The processes of isomerization and biohydrogenation of linoleic and linolenic acid, to produce CLA that take place in the rumen are performed, as described before, by ruminal bacteria, such as Butyrivibrio fibrisolvens and Megasphaera elsdenni. These processes and the fact that numerous fermented dairy products contain higher levels of CLA than their non-fermented counterparts indicated the possibility of elaborating fermented dairy products with high levels of CLA by using Bifidobacterium and Lactic Acid Bacteria (LAB). The identification of LAB able to produce CLA from a source of linoleic acid would then be of great significance to produce functional dairy product with high CLA content for human consumption (Rodriguez-Alcala et al., 2011). Probiotic strains of Lactococcus lactis, Lactobacillus acidophilus, L. plantarum and Bifidobacterium animalis have been shown to produce CLA in the range of 40 to 50 μg mL-1 of skim milk using linoleic acid as a precursor (Rodriguez-Alcala et al., 2011). The ability of cultures of L. acidophilus and L. casei of human intestinal origin to produce CLA in skim milk supplemented with 0.02% free linoleic acid has also been studied. In this medium, the total amounts of free CLA after 24 h of incubation ranged from 54.31 to 116.53 μg mL-1 (Alonso et al., 2003). In the case of the incubation of washed nongrowing cells of a probiotic strain of L. acidophilus (La-5), total CLA accumulation reached an average concentration of 388 μg g-1 (CLA/dry biomass) after 72 h (Macouzet et al., 2009). In other study, L. rhamnosus, in coculture with yogurt culture, produced a high content of CLA. Similarly, growth and CLA formation by propionibacteria were enhanced in the presence of yogurt cultures (Xu et al., 2005). This mutualistic effect deserves to be studied further. In addition, several strains of Propionibacterium and Enterococcus are able to form CLA from linoleic acid. However, several investigations on yogurt and cheese have not shown particularly high CLA levels, possibly because these dairy products were not elaborated with specific CLA-producing LAB strains (Sieber et al., 2004). Thus, the addition of this kind of strains could be used to increase the CLA level in fermented dairy products such as yogurt, kefir and cheese. Furthermore, if these strains are also probiotics, an exceptional functional dairy product could be obtained.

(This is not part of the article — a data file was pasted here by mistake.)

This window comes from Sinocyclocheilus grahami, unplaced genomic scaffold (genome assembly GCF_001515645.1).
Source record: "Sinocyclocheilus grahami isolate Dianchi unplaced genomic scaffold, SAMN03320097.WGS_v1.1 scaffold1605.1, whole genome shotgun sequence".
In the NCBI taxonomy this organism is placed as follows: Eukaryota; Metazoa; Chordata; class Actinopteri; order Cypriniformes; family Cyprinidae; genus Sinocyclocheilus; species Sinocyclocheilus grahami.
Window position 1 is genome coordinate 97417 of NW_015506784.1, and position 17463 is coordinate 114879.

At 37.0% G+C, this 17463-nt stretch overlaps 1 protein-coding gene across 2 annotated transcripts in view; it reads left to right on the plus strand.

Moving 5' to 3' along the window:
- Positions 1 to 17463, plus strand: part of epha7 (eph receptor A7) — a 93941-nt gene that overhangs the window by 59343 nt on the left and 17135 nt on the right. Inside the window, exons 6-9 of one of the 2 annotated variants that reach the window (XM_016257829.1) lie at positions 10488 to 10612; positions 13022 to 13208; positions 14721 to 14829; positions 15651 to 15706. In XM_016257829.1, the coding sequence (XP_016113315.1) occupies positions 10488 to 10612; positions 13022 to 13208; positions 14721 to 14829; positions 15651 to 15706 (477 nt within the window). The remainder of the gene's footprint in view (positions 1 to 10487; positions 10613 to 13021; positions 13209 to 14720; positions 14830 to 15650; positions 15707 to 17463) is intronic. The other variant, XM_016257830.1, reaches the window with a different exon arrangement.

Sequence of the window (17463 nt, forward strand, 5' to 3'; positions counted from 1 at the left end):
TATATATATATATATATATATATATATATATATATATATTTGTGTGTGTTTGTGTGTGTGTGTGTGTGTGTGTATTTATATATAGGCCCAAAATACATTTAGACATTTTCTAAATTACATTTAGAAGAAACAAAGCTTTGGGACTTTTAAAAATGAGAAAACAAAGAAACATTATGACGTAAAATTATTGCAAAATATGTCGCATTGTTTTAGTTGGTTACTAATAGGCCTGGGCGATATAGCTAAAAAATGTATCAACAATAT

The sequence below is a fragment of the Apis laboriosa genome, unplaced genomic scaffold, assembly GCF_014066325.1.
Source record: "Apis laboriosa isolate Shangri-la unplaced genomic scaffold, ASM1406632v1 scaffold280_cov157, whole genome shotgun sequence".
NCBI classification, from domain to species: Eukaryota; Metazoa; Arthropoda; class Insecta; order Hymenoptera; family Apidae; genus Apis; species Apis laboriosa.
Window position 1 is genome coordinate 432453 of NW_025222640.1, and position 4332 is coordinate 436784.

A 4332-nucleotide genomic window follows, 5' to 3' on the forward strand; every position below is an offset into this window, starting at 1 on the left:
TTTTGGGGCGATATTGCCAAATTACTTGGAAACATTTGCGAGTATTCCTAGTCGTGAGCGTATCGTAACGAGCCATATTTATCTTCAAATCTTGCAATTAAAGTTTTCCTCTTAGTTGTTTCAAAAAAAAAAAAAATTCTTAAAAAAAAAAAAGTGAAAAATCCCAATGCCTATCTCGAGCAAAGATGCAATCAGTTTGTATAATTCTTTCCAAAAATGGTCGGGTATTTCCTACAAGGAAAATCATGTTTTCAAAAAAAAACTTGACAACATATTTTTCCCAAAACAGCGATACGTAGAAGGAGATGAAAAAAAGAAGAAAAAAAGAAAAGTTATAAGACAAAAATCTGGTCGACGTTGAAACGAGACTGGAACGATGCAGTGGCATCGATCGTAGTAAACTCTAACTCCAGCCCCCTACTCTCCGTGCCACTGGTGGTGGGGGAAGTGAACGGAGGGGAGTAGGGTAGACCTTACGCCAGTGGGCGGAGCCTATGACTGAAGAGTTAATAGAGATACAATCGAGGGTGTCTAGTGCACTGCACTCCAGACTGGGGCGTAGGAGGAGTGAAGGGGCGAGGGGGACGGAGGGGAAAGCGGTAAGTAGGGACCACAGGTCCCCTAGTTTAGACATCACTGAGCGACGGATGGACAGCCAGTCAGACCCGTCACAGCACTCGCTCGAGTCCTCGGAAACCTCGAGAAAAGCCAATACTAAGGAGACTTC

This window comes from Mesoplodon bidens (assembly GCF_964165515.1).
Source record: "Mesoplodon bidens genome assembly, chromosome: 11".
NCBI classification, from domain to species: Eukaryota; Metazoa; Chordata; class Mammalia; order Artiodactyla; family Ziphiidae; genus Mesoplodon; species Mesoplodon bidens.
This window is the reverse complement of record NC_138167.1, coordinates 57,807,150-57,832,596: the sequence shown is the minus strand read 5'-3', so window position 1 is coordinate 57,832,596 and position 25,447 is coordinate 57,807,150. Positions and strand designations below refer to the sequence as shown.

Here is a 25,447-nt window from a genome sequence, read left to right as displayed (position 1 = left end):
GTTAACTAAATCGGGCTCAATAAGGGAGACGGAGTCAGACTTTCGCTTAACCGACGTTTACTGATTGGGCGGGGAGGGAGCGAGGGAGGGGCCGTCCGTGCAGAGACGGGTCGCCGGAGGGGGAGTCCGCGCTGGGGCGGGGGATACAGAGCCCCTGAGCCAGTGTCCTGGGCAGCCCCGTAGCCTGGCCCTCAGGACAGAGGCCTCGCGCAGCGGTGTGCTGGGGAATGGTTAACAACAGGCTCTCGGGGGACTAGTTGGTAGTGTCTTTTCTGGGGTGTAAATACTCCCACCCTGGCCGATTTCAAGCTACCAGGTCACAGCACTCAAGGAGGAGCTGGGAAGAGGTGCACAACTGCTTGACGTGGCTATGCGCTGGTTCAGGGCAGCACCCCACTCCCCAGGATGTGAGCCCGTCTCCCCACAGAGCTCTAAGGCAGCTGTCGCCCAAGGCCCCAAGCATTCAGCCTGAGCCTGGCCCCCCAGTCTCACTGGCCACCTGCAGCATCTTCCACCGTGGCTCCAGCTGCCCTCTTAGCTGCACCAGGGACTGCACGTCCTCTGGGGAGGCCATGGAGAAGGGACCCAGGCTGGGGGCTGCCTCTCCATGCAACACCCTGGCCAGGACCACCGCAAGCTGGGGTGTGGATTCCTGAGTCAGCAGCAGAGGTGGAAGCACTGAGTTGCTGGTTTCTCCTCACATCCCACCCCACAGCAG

The potassium salt of CLA (CLA-K) has been tested against Gram-positive (Bacillus cereus, Staphylococcus aureus and Streptococcus mutans) and Gram-negative (Pseudomonas aeruginosa, Salmonella typhimurium, Vibrio parahemolyticus, Klebsiella pneumoniae and Proteus mirabilis) bacteria showing clear growth inhibition for all tested strains, particularly the Gram-positive strains. The CLA-K at lower concentrations, slowed down the growth of all the tested strains and completely inhibited the growth at higher concentrations. All the microorganisms grown in the CLA-K-containing culture medium had CLA in their membranes and exhibited irregular cell surface and disruption. It is possible that the growth inhibition by CLA was mediated through the lipid peroxidation of CLA in the membranes and in the medium (Byeon et al., 2009). This antimicrobial activity is an added value for any CLA-containing functional dairy product.


All dairy products contain CLA in different amounts, so in a certain sense, all of them can be considered as functional foods. The CLA content of milk can be increased by modifying the feed and the milk production conditions. Also, this content can be modified by direct addition of this nutraceutical compound or by the addition of a precursor such as linoleic or linoleic acid and a CLA-producing bacterial strain. An added value could be obtained if the producer strain is a probiotic microorganism.